The other day as I climbed up the pilot ladder and went to the poop deck, I was taken aback by the sight of a mannequin in army-fatigue standing erect with his arms shoved up. He was staring out with more than half of his body visible above the gunwale. Clearly, the dummy was supposed to carry a gun which was missing.
“We do place dummy guns here when we are sailing in troubled zones”, said my escort, when I enquired about it on my way up to the bridge. “This vessel has three of them at various points”, he added.
Once upon the bridge, I asked the master about the justification of carrying fakes instead of the real ones in troubled waters. “We do carry real ones in troubled waters Mr. Pilot,” he quipped. “They are called Marshals”. “We hire them at Colombo when we cross the Arabian Sea. We have three to four of them on every voyage and pay anything between $200 and $300 each, every day” he added. These toys supplement them.
Frankly, that was the first time I had boarded a vessel which had on board models guards for ship security and for that matter, that particular ship was the first one which revealed to me that ship owners hire marshals as a anti piracy policy when ships pass piracy affected areas. May be I was kept in the dark by some others because of their internal security policy or may be the subject did not arise.
Well, it was like a new beginning to me. I started delving into the subject for more and more information. I gathered that private companies have come up, on both sides of the Arabian Sea, who have ex-marines or naval soldiers on their payroll. When requisitioned, they send them on board. They carry weapons and it’s their firepower that was successful in thwarting advancing pirates. Apart from that, antipiracy methods such as citadel, non-lethal lasers, and some other methods are also extensively used at the sea to fight pirates.
Shipping companies like Cosco, Torm, etc have opted for these armed guards on board as a safety measure. Several maritime security companies have started providing ship security services as a result of sudden increase in demand for such services. Moreover, maritime insurance for piracy attacks has also become a mandatory thing for ships plying in piracy affected areas.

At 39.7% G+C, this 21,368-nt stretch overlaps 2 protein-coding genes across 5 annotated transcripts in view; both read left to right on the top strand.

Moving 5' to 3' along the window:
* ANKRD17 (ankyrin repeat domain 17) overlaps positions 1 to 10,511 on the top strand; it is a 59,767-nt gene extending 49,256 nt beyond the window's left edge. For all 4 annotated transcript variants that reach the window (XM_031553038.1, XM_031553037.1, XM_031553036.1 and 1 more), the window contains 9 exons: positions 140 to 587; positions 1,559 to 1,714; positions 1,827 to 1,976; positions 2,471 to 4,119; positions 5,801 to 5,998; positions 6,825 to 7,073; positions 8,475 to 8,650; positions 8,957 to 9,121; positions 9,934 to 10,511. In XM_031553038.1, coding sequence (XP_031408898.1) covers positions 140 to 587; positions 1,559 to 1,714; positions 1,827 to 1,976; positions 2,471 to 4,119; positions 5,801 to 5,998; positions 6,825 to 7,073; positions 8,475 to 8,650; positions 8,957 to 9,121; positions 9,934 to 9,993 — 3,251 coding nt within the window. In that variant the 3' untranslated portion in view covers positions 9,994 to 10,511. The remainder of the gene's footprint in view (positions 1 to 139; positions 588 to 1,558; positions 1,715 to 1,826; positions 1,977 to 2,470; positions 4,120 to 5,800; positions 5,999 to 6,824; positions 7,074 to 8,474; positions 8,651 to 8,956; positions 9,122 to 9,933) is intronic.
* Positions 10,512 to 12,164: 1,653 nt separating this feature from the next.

International Maritime Bureau reports state that by 25th June this year (2012), there have been 168 attacks and 19 hijacks while the Somali pirates are currently holding 13 vessels with 185 hostages. These figures are lower than that of the previous year and having armed guards on board is one of the reasons.
International shipping agencies have sought intervention of the UN regarding formation of a UN force, members of which will be posted on every ship plying through these areas, i.e., in and around the Gulf of Aden and Malacca Straits. Countries themselves are changing their laws to facilitate these armed postings.
Mike Penning, the shipping minister of UK, has stressed upon framing up of laws that can give seafarers of his country protection from sea pirates. Germany has allowed guards with semi automatic weapons for ships carrying their flag. Indian navy has been escorting ships for last few years through the Arabian Sea.
On 24th April, this year, Government of India had tabled the Piracy Bill 2012, which has stringent provisions of life term and even death sentence of the pirates, irrespective of their nationalities.
Framing of these stringent laws, globally, allowing Sea Marshals on board, and other on-board safety measures might keep the sea pirates at bay.
It is also important that seafarers are trained to tackle piracy attacks by teaching them about the actions to be taken during piracy attacks and negotiating with pirates if necessary. Both offline and online anti piracy courses are also available to train maritime professional on anti piracy techniques.